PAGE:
CHESTNUT HILL, MASSACHUSETTS
Continued studies on mutable inbred
derived from anther culture
--Ting, YC, Tran, L
In the last summer continued studies on
the mutable inbred derived from anther culture of maize KH-13 were carried
out. This inbred was a descendant from a single self-fertilized plant which
was dark green in plant color and normal in fertility for both male and
female flowers. A total of 120 kernels was sown in the field and from them
102 plants grew into adult stage. However, it was observed that when the
plants were about two-months old, approximately 10 percent, nine plants,
appeared slow in growth and short in height. About two weeks later, these
short plants became dwarf yellow-green. Apparently their leaf chlorophylls
were deficient. All except one, of these plants had barren stalk and sterile
male inflorescence. The exceptional plant developed a small ear and a limited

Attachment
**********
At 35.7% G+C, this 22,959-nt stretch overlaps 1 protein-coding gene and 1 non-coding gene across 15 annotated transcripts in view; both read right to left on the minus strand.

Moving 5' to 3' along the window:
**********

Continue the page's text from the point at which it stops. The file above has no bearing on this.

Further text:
amount of pollen. Upon self-pollination, seven defective kernels were obtained.
A test on their viability will be made in the next season. As was stated
above, nine of 102 plants were phenotypically dwarf yellow-green. According
to the Mendelian segregation principle, this was unexpected. It does not
fit the expected segregation ratio of either monohybrids or dihybrids.
Hence, a hypothesis was once again proposed that the unconventional segregation
ratio was evidence of the presence of an Ac element in the parental
plant. This element was activated through anther culture per se.
Please Note: Notes submitted to the Maize Genetics Cooperation Newsletter may be cited only with consent of the authors.
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